Strong reliance was placed by learned counsel for the defendants appellants on Chandarsang v. Khimabhai, ILR 22 Bom 718, Chintaman v. Gangabai, ILR 27 Bom 284, Ram Sewak v. Lambar Pande, ILR 25 All 27, Piyare Lal v. Chura Mani, AIR 1918 Lah 227, Jamna Bhagat v. Oudh Behari Mal, AIR 1933 All 733, Chenchuramayya v. Venkatasubbayya, AIR 1933 Mad 655, Satulal v. Asiraddi, AIR 1934 Cal 703, Guruprasad v. Tarini Charan, AIR 1938 Cal. 634, Sakkarai Chettiar v. Chellappa Chettiar, AIR 1938 Mad 374, Mahadeo v. Baleshwar Prasad, AIR 1939 All 626 and Dhondo Khando v. Waman Balwant, AIR 1945 Bom 126; while learned counsel for the respondents placed equally strong reliance on Balaram v. Kanysha Mashi, AIR 1919 Cal 410, Naimuddin Biswas v. Maniruddin Lashkar, AIR 1928 Cal 184, Amin Chand v. Baldeo Sahai, AIR 1934 Lah 206, Pir Bakhsh v. Kidar Nath, AIR 1935 Lah 478, Ramphal Sahu v. Satdeo Jha, AIR 1940 Pat 346 (FB), Malobi v. Gaus Mohamad, AIR 1949 Nag 91, Sonahar Ali v. Mukbul Ali, AIR 1956 Assam 164 and Reghu Sutar v. Nrusingha Nath, AIR 1959 Orissa 148.
9. I am of opinion that no useful purpose can be served by discussing each one of these cases in detail, and I would, therefore, not undertake this stupendous task, but would instead endeavour to address myself to the controversy before me more or less on first principles.
10. Now what is the principle behind the rules relating to abatement of suits and appeals and the setting aside thereof? I think it can be premised without any fear of contradiction that, broadly speaking, the principle is two-fold. The first is that the Court has no jurisdiction to pass a decree for or against a dead man unless the law has by a special provision provided otherwise. (See Rule 6 of Order 22, for instance). The second is that the legal representatives of a party who is dead, and whose presence may be essential for a proper decree to be passed, must be substituted for him so that the possibility of two contradictory decrees in the same proceeding be avoided.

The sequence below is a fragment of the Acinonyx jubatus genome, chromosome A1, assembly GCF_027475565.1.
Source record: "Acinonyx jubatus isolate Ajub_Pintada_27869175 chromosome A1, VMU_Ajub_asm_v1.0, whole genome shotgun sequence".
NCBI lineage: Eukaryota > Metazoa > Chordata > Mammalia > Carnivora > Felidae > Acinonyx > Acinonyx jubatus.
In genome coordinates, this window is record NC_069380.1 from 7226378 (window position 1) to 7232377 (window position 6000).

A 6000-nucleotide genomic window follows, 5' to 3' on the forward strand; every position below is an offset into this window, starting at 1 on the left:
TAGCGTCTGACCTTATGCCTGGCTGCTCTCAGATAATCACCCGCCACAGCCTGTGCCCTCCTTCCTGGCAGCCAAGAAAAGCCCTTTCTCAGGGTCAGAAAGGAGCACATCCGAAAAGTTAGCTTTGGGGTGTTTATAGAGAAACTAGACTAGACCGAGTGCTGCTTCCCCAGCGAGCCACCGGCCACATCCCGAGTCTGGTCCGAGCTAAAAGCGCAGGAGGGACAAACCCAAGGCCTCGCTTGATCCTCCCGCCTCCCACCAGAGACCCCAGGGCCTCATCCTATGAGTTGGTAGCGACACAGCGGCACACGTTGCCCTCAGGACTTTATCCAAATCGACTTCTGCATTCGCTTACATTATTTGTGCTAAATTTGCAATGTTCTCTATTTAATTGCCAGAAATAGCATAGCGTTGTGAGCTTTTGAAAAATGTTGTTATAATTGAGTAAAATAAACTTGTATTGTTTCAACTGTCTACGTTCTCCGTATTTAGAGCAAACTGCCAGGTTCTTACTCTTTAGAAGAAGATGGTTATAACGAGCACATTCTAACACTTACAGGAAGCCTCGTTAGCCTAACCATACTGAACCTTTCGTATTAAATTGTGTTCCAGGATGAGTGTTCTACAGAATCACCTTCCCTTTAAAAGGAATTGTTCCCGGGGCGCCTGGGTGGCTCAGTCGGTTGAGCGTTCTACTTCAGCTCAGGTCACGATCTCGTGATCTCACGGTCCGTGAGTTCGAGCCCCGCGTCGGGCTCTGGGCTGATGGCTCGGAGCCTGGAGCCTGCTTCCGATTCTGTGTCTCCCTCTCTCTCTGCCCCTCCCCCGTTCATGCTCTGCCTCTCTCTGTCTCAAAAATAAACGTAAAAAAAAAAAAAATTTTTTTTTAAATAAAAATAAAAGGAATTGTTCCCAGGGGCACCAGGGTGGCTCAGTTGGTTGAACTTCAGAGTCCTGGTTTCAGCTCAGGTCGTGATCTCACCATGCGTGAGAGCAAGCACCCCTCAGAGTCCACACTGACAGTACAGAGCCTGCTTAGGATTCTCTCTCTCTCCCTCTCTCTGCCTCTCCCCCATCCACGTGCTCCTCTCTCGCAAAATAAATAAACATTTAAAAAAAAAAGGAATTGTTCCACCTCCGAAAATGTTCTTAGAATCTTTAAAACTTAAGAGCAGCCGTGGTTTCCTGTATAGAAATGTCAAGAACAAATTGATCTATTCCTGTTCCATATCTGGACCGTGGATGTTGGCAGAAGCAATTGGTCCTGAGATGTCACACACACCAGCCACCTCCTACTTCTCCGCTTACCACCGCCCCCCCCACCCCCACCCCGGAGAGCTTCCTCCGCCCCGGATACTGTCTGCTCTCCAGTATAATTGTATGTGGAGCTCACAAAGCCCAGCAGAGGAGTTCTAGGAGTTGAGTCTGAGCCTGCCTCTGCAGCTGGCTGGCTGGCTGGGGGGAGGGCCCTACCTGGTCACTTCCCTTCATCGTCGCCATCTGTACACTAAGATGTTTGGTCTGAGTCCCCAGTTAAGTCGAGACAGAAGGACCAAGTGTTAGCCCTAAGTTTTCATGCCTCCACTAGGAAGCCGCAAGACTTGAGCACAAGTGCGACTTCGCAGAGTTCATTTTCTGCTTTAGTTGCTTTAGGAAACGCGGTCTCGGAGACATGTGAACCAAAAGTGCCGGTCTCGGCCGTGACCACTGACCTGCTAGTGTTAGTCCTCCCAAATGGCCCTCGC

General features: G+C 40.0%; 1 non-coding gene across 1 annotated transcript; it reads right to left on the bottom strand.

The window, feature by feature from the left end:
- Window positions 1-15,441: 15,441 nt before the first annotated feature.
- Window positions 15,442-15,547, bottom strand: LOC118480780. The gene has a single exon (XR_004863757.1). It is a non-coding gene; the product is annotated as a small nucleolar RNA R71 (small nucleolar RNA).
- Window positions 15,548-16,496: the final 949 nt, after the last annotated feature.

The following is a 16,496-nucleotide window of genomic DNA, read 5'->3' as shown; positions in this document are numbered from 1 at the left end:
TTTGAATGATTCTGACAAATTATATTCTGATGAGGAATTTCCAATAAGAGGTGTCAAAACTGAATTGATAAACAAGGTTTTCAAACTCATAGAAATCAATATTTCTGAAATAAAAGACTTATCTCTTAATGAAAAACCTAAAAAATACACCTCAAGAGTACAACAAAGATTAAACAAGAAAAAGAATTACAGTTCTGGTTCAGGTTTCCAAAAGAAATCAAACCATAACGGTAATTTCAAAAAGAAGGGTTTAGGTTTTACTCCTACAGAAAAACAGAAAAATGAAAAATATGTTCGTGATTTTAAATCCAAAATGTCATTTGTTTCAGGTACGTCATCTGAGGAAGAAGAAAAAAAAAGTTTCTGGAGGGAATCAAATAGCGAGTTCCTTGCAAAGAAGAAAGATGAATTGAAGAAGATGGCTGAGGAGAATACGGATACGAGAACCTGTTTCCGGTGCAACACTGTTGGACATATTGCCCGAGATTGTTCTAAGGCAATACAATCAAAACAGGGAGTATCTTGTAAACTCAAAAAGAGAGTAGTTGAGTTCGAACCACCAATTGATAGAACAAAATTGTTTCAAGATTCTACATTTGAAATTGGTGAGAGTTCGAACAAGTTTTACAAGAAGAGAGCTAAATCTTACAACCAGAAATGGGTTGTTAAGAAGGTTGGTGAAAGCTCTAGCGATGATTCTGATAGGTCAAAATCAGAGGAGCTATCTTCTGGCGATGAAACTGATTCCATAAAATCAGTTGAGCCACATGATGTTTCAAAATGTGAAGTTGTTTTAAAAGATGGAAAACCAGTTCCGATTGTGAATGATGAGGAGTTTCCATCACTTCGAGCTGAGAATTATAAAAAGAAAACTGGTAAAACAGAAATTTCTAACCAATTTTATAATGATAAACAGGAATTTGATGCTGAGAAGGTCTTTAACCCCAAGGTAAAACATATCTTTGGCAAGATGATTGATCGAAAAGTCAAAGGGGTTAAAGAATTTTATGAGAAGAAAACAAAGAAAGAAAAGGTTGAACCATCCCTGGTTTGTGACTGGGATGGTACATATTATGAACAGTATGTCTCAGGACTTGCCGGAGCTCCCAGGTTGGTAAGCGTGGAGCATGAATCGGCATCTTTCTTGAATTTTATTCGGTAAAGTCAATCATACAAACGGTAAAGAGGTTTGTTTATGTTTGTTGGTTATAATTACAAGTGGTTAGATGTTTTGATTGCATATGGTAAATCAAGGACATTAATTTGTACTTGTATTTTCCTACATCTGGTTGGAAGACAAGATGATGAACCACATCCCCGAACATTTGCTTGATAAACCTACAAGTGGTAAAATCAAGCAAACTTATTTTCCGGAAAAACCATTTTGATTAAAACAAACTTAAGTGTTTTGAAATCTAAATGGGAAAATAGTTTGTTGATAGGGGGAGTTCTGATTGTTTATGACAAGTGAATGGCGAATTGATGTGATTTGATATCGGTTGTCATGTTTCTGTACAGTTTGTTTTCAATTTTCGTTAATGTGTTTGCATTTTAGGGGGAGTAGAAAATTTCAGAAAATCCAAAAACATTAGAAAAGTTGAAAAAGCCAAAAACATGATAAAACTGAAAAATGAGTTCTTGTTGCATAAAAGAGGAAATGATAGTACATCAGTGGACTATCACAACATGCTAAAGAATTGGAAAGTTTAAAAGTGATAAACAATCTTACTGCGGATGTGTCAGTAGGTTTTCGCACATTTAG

It seems to me that the principal provisions enacted in Order 22 with which we are concerned can be basically traced to the aforementioned two principles. Let me illustrate this by a simple example. A sues B. B dies during the pendency of the suit. The right of suit does not according to the law applicable end with the death of B, but survives against the legal, representatives of B. No decree can be passed against B, he being a dead man. B's legal representatives must, therefore, be brought on record within the time allowed by law.
If that is not done, the suit must abate and abate entirely for there is no person against whom it can be proceeded with, Let us now take another example. A sues both B and C. The suit is dismissed. A files an appeal against both B and C. B dies during the pendency of the appeal. The right of suit does not survive against C alone. B's representatives must, therefore, be brought on record within the period of limitation. But suppose they are not substituted. Then no decree can be passed against a dead man and so the appeal abates against B. The effect of the abatement is that no fresh appeal can thereafter be brought against the legal representatives of B against the decree of the trial court.